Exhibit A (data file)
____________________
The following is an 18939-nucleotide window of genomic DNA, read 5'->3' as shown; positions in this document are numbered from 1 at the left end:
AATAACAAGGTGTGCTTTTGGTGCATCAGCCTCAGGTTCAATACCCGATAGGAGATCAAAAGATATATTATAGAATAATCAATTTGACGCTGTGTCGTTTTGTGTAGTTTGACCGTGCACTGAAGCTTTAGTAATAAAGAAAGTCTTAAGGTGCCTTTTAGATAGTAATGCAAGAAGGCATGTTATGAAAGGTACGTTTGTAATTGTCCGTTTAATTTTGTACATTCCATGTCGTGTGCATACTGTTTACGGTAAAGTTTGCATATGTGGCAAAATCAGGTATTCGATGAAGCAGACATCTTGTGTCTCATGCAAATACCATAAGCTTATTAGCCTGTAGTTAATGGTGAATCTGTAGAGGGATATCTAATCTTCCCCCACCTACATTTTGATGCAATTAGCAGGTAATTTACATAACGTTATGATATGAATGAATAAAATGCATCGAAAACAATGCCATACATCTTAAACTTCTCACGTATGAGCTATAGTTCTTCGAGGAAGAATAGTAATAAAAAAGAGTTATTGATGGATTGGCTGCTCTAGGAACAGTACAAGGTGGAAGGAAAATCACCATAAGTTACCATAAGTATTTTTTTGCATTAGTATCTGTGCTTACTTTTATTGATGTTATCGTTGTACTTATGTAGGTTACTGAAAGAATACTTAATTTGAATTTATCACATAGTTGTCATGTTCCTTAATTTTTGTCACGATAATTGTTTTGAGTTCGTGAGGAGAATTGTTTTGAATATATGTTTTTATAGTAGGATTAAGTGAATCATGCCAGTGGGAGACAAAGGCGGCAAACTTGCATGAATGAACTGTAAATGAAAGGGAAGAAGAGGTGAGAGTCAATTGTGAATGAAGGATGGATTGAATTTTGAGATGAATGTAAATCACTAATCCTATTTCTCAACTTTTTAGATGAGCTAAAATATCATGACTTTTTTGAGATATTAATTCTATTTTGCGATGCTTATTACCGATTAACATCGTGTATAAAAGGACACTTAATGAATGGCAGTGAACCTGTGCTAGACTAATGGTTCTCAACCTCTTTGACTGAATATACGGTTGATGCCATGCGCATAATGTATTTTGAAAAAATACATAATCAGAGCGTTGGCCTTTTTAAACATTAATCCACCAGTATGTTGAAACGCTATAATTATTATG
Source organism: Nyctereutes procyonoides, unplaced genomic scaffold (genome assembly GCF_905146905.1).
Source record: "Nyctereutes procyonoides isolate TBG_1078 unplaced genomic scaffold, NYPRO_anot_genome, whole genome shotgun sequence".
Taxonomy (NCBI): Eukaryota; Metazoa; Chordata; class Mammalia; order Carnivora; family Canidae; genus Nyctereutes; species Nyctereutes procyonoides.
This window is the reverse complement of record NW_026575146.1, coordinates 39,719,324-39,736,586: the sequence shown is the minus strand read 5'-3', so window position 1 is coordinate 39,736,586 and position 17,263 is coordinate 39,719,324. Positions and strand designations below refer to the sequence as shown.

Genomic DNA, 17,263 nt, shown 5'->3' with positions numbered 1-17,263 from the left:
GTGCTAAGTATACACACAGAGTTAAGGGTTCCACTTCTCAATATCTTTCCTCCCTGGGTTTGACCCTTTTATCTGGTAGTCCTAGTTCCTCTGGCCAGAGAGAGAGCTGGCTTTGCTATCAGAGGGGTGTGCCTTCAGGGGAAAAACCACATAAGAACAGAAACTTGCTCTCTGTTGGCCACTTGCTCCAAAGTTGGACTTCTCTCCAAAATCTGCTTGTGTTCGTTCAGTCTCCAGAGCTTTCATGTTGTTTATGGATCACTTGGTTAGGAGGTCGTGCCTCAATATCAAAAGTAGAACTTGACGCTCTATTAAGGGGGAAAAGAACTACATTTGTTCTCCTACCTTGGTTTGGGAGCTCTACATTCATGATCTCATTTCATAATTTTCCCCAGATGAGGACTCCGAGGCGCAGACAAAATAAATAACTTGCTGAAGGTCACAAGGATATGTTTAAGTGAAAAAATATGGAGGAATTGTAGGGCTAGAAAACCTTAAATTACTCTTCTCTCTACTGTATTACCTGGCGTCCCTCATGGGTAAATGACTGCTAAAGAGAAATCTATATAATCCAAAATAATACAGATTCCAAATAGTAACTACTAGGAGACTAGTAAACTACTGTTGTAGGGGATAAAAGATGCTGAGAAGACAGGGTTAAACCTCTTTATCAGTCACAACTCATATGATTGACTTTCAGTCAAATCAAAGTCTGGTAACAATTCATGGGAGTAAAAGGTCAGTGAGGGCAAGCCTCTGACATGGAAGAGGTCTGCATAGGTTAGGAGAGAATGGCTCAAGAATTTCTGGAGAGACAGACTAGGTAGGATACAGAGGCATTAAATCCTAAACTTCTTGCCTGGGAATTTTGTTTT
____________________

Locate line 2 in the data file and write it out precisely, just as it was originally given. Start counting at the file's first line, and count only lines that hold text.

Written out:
AATAACAAGGTGTGCTTTTGGTGCATCAGCCTCAGGTTCAATACCCGATAGGAGATCAAAAGATATATTATAGAATAATCAATTTGACGCTGTGTCGTTTTGTGTAGTTTGACCGTGCACTGAAGCTTTAGTAATAAAGAAAGTCTTAAGGTGCCTTTTAGATAGTAATGCAAGAAGGCATGTTATGAAAGGTACGTTTGTAATTGTCCGTTTAATTTTGTACATTCCATGTCGTGTGCATACTGTTTACGGTAAAGTTTGCATATGTGGCAAAATCAGGTATTCGATGAAGCAGACATCTTGTGTCTCATGCAAATACCATAAGCTTATTAGCCTGTAGTTAATGGTGAATCTGTAGAGGGATATCTAATCTTCCCCCACCTACATTTTGATGCAATTAGCAGGTAATTTACATAACGTTATGATATGAATGAATAAAATGCATCGAAAACAATGCCATACATCTTAAACTTCTCACGTATGAGCTATAGTTCTTCGAGGAAGAATAGTAATAAAAAAGAGTTATTGATGGATTGGCTGCTCTAGGAACAGTACAAGGTGGAAGGAAAATCACCATAAGTTACCATAAGTATTTTTTTGCATTAGTATCTGTGCTTACTTTTATTGATGTTATCGTTGTACTTATGTAGGTTACTGAAAGAATACTTAATTTGAATTTATCACATAGTTGTCATGTTCCTTAATTTTTGTCACGATAATTGTTTTGAGTTCGTGAGGAGAATTGTTTTGAATATATGTTTTTATAGTAGGATTAAGTGAATCATGCCAGTGGGAGACAAAGGCGGCAAACTTGCATGAATGAACTGTAAATGAAAGGGAAGAAGAGGTGAGAGTCAATTGTGAATGAAGGATGGATTGAATTTTGAGATGAATGTAAATCACTAATCCTATTTCTCAACTTTTTAGATGAGCTAAAATATCATGACTTTTTTGAGATATTAATTCTATTTTGCGATGCTTATTACCGATTAACATCGTGTATAAAAGGACACTTAATGAATGGCAGTGAACCTGTGCTAGACTAATGGTTCTCAACCTCTTTGACTGAATATACGGTTGATGCCATGCGCATAATGTATTTTGAAAAAATACATAATCAGAGCGTTGGCCTTTTTAAACATTAATCCACCAGTATGTTGAAACGCTATAATTATTATG